The Government is being urged to build homes for gardaí and other essential workers who cannot afford soaring rents.
The Garda Representative Association (GRA) claims newly qualified gardaí just out of Templemore will suffer more than most, as the Government has removed their annual rent allowance of €4,115.
Dermot O’Brien, president of the GRA which represents rank-and-file officers, said gardaí will be paid just €23,171 in their first year of service. Without the rent allowance, he said, they will find it very difficult to secure accommodation near to their station postings, especially in major cities.
Mr O’Brien said the Government should follow the lead of the authorities in London and Paris which provide central accommodation for essential workers, such as police officers, fire fighters, and nurses.
Otherwise, he said, young gardaí may be forced to sleep in their cars or drive long distances to and from work which would have safety implications.
“A garda who does a 10-hour shift may have to drive two hours to work and two hours back. There will be an issue of fatigue,” he said.
The first batch of recruits to be affected by the rent allowance cut have completed their training and have been posted to stations around the country.
“With around 200 gardaí recently deployed, soaring rent and a rising housing market is pricing some of these essential workers out of their communities. This needs to be heeded,” said Mr O’Brien.
“We are already becoming increasingly aware that new entrants to An Garda Síochána are struggling on basic wages of €23,171 per annum.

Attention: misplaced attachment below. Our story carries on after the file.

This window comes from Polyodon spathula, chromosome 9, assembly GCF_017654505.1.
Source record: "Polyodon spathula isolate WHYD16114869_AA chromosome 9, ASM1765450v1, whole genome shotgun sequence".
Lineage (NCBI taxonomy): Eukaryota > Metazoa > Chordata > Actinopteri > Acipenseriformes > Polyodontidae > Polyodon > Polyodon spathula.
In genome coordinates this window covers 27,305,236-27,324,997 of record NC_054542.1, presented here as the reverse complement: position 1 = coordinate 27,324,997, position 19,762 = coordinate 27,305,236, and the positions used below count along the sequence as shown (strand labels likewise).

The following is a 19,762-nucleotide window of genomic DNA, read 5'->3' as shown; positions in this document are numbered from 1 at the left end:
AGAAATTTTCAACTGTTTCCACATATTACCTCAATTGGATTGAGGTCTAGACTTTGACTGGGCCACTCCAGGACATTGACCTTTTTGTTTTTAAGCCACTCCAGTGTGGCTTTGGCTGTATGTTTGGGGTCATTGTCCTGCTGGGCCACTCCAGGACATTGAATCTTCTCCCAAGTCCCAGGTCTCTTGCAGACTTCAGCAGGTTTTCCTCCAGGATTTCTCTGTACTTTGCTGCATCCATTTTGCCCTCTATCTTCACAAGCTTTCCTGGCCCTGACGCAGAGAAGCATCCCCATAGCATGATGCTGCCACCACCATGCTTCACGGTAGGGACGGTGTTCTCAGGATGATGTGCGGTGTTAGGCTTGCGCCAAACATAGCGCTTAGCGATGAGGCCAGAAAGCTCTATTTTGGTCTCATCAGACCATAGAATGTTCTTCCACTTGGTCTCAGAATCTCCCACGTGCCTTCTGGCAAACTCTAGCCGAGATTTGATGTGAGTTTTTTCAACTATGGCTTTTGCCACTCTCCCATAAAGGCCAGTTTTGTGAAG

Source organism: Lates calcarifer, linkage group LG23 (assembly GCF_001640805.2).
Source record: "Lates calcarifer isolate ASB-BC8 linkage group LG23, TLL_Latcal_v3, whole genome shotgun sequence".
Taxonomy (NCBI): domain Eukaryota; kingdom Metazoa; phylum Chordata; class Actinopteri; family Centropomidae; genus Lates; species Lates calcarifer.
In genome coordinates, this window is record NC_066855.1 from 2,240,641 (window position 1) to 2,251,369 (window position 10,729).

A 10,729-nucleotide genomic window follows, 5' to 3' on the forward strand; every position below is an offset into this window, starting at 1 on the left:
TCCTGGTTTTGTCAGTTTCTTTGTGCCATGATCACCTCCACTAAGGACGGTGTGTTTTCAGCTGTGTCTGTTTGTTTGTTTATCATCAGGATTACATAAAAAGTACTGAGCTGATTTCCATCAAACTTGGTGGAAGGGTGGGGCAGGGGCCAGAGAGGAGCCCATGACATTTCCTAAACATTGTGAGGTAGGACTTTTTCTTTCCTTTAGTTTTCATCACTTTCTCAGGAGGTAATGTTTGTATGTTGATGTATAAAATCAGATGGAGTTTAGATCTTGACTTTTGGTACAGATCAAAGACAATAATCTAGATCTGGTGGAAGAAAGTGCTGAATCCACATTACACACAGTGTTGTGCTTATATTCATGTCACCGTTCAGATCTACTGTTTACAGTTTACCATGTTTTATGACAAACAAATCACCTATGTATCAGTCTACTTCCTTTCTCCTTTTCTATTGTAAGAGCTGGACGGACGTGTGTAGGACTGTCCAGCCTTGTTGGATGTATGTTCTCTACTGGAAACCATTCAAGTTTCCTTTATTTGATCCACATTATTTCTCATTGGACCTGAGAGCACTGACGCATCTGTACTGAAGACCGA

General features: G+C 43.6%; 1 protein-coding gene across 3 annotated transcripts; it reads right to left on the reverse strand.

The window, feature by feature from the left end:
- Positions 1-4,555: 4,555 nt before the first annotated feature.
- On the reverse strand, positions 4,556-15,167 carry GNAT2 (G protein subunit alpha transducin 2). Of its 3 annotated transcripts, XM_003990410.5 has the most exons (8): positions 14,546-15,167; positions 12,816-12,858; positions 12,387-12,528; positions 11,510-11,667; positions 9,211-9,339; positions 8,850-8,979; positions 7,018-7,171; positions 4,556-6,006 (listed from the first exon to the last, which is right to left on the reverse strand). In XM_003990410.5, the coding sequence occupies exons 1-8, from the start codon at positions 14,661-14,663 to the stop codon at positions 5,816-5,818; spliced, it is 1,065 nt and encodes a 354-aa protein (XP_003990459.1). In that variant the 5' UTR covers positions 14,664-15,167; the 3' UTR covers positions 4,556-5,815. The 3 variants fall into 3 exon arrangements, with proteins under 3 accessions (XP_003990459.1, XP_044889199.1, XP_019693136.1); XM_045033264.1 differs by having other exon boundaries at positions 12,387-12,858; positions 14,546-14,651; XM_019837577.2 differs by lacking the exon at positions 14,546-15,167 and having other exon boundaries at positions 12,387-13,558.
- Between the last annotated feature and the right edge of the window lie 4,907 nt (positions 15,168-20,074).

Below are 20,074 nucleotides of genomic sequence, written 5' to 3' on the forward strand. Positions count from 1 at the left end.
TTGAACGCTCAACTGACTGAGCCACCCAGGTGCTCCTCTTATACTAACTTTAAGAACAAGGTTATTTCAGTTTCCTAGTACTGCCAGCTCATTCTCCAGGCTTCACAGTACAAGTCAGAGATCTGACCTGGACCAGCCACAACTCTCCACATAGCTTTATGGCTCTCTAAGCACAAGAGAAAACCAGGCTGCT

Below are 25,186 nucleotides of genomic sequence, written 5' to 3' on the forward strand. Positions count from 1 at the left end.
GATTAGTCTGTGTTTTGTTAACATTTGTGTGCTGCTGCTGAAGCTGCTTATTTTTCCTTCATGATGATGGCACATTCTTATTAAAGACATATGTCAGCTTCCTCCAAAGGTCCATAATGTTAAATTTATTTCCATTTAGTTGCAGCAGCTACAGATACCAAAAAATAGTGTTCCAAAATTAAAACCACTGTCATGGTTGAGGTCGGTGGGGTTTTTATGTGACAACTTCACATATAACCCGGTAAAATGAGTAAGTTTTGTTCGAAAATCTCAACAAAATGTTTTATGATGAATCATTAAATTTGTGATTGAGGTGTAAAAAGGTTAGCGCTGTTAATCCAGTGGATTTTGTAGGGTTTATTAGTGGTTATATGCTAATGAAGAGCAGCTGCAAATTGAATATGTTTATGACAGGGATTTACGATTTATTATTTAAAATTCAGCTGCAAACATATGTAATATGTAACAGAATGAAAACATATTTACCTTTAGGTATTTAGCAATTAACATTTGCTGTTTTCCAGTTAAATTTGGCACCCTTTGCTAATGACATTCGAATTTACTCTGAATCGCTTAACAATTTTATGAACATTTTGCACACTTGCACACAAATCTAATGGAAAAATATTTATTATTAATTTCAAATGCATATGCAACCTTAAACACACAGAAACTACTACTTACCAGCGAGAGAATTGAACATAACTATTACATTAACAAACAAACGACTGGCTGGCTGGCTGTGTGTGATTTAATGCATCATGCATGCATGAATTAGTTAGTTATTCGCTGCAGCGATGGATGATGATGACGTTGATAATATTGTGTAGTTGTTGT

“If a decent and fair wage is not established soon, then new gardaí will be recruited into a poverty trap and key workers will be excluded from the communities they serve. We will not be the first country to encounter this problem. But we could learn from others on how to avoid it.”
He also said that it was “inherently wrong” that new recruits should be treated differently, with different wage structures.
“It’s wrong for the country to expect them to put their lives on the line daily for unequal pay.
“For the minister for justice and equality [Frances Fitzgerald] to sanction unequal rates of pay for her own employees undermines her job title,” he said.
“A two-tier pay system was at the heart of the Macushla Revolt of 1961 that ultimately led to the formation of the Garda Representative Association. It appears we have learned nothing.”
Rent allowance has historically been a core component in police pay since the days of the Royal Irish Constabulary.
It was never intended as a housing supplement, it was reportedly a means to supply a living wage for police officers without inviting direct comparisons with other professions.
Mr O’Brien said cutting the rent allowance for new entrants was another stage of denigrating the profession.
GRA conferences in recent years have heard repeated claims some gardaí, on even higher wages, are sleeping in cars as they have not got the money to drive home.
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